Hands on: Latest Parallels Desktop for Mac a 'winner'

But there are still a few rough edges, especially for gamers

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First, I downloaded the 78MB disk image from Parallels.com. This is easy and requires no registration or e-mail signup -- unless you plan to use the software under the 15-day trial offered by Parallels. First, a cautionary note: Make sure that when you quit Parallels 2.0 for the last time, you completely shut down your Windows VM, as the upgrade will require a fresh boot of Windows. Don't leave the VM in a suspended state; Doing so can cause upgrade problems.

When you run the Parallels 3.0 installer, you'll be prompted to update your copy of Parallels and then restart your Mac. (A required restart is something that's becoming more and more rare with applications these days, an indication that there is some serious under-the-hood file-updating going on here.)

After the restart, click on the Parallels icon in your dock as you normally would and go to the settings for your XP machine. Navigate to the video setting and check the DirectX checkbox so we can have some fun. You'll also want to go to the Memory setting and update the VRAM to 32MB.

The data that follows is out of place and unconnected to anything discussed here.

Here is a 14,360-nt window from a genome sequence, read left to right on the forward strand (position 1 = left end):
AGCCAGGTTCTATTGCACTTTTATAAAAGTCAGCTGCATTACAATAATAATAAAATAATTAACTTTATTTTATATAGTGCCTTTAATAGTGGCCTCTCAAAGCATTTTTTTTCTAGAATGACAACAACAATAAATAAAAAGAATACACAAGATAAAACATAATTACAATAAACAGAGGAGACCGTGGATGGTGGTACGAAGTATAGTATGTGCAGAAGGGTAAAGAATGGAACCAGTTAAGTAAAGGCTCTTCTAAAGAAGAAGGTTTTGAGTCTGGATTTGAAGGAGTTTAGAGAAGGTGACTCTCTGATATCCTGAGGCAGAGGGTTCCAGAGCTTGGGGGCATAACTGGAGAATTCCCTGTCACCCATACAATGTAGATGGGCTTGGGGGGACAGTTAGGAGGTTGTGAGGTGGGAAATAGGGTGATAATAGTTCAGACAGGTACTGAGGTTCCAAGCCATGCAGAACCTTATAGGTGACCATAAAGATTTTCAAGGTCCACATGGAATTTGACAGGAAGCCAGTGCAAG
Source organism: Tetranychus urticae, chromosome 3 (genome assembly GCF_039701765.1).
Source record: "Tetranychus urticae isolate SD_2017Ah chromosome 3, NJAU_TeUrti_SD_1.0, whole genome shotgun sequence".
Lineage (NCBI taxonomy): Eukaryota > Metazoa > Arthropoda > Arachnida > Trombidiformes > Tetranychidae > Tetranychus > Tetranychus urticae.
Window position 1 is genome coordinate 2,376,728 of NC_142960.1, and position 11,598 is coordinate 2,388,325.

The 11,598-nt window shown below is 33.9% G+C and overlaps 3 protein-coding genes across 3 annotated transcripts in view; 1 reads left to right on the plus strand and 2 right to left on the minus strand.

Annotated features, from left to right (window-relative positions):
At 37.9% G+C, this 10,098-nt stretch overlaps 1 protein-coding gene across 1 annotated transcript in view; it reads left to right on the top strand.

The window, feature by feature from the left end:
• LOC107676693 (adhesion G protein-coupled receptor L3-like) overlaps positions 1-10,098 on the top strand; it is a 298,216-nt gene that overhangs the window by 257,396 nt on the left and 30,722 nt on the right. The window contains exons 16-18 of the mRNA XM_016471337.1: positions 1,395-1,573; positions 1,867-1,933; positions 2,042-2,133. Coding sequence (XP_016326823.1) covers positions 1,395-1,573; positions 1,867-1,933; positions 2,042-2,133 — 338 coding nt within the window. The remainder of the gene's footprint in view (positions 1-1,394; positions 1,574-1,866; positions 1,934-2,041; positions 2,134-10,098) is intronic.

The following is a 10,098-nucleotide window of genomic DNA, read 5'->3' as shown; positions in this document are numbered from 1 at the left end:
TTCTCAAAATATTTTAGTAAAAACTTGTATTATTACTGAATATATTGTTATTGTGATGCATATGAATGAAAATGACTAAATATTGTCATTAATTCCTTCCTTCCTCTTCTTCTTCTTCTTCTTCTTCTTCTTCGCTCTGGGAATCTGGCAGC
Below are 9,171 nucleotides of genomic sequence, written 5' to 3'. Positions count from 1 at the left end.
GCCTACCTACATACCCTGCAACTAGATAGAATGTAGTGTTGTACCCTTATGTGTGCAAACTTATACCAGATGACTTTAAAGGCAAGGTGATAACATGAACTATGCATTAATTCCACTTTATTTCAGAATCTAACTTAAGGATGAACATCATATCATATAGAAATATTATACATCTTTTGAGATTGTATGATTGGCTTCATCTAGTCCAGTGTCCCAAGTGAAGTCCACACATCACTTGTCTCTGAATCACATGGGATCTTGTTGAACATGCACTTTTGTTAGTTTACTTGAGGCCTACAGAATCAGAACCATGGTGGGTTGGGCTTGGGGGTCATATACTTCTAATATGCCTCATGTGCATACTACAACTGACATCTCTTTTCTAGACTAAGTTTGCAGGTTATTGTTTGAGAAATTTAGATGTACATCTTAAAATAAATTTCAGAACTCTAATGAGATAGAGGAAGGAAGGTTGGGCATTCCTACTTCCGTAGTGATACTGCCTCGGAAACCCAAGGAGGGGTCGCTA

You can increase the amount of video RAM allocated virtually to Windows.
You can increase the amount of video RAM allocated virtually to Windows. (Click to view larger image)

You can now hit the play button to launch your XP image. This prompts a warning that Parallels is updating its drivers, which means basically you just got a new virtual video card. As with adding any (plug-and-play) Windows hardware, you'll see "Found New Hardware" warnings. The Parallels updater Install shield window will also launch. Follow the easy-to-understand prompts, be sure to update Parallels Tools, restart your virtual machine and you're ready to go.

The first thing I did was uninstall Symantec antivirus, which was about to expire. Parallels comes bundled with a copy of Kaspersky Antivirus, which logic says must be solid on this virtual platform. The move to Parallels 3.0 was quick and painless.

The latest version of Desktop for Mac comes with Kaspersky internet Security bundled in.
The latest version of Desktop for Mac comes with Kaspersky internet Security bundled in..

Next, it was time to try my Virtual Machine bread and butter: Dragon Naturally Speaking 9. Since setting it up months ago, I have found that dictating with Dragon on Parallels was much better than anything else I've used -- especially with a Bluetooth headset. (iListen is the closest native Mac application but I think it is going to have a hard time keeping its market share, given how easy it is to use Windows apps in Parallels.) In fact, that's the beauty of virtualization on the Mac. If there's a program you need that's not available natively, you can now use the Windows version. I can honestly say that the best voice recognition program for the Mac right now is Dragon Naturally Speaking 9 for Windows.

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